The Department of Anthropology is pleased to announce it’s newest PhD., Dr. Ryan Klataske.
We are proud to see Ryan come to the completion of his graduate school career here at MSU after the successful defense of his dissertation on December 8th. The department faculty and staff wish Ryan and his family all the best as he moves forward with his professional career.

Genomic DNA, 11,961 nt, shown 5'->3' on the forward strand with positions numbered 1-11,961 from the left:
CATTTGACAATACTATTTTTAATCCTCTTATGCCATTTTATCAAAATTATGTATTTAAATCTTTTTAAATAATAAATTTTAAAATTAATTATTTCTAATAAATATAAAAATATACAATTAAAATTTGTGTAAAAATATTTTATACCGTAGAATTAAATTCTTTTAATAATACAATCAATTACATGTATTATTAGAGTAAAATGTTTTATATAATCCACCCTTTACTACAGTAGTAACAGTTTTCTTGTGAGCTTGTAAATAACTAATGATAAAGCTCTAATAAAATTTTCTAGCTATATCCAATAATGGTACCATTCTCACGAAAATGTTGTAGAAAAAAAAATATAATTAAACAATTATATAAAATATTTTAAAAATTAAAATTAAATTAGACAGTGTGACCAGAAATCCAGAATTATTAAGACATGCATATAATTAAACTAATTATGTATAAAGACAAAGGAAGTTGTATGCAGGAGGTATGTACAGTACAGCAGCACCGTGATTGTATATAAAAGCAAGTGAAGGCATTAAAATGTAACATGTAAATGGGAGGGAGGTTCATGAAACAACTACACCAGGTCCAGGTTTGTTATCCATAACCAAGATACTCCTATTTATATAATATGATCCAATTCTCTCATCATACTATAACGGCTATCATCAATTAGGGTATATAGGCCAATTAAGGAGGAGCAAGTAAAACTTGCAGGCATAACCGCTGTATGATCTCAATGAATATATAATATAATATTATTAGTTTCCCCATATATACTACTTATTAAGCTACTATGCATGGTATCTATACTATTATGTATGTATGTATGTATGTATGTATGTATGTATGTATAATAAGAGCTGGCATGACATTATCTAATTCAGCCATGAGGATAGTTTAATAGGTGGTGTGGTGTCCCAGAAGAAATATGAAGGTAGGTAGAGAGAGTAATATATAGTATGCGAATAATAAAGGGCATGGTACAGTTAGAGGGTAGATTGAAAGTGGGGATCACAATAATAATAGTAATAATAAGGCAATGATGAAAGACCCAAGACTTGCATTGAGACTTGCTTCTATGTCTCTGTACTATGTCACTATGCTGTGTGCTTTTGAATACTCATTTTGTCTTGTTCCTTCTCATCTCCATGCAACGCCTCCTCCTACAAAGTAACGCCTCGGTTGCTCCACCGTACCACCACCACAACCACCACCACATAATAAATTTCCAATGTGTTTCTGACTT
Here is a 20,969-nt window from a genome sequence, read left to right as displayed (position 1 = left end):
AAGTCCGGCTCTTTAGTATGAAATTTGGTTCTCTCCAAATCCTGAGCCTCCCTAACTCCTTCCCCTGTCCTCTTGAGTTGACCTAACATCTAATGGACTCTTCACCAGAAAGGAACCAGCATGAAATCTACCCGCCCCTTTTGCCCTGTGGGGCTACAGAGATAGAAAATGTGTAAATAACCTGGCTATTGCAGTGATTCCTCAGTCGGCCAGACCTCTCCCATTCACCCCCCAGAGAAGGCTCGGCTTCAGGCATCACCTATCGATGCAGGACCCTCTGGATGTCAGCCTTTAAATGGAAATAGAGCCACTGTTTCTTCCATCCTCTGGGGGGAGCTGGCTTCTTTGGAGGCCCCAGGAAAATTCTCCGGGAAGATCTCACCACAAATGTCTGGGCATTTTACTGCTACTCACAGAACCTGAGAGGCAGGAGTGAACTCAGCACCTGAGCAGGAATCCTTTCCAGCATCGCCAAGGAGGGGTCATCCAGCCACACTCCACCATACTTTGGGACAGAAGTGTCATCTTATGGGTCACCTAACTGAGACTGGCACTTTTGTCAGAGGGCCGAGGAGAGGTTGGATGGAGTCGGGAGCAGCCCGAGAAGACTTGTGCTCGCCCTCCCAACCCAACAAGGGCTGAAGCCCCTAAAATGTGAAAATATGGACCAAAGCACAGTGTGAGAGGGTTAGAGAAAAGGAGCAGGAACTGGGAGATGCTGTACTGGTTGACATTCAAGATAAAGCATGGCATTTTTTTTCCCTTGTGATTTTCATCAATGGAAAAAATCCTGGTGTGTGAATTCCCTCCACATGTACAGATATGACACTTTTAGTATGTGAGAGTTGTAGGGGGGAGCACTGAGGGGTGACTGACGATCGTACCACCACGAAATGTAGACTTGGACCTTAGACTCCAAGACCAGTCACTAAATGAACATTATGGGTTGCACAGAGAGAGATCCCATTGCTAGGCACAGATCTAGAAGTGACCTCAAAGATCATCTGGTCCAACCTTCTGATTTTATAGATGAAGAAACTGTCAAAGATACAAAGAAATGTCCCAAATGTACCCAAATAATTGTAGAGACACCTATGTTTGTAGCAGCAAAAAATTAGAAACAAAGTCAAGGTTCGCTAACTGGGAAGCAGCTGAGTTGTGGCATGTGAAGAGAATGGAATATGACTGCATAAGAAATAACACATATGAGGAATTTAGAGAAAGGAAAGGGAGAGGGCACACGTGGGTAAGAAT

Dr. Klataske’s dissertation entitled Wildlife Management and Conservation on Private Land in Namibia: An Ethnographic Account documents the use of common property as a tool for wildlife management and conservation on private ranchland in Namibia. Based on 13 months of ethnographic research, it examines how and why groups of white ranchers have used common property as a tool for managing common-pool wildlife across boundaries of private land. These arrangements and the territories they govern are called freehold or commercial conservancies. His work suggests that common property offered not only a tool for conservation, but also a strategy for survival in post-apartheid southern Africa. By working together, these ranchers attempted to construct a new niche for themselves based on the conservation and sustainable use of African wildlife. Since the early 1990s, freehold conservancy members have transformed their relationship to wildlife and each other, contributing to the conservation of wildlife and habitat on private land. Yet, despite their accomplishments, many ranchers see their efforts as failing or falling short. Their disillusionment stems from the politics of land, fear of a potentially predatory state, and an insecure sense of belonging.12.11.17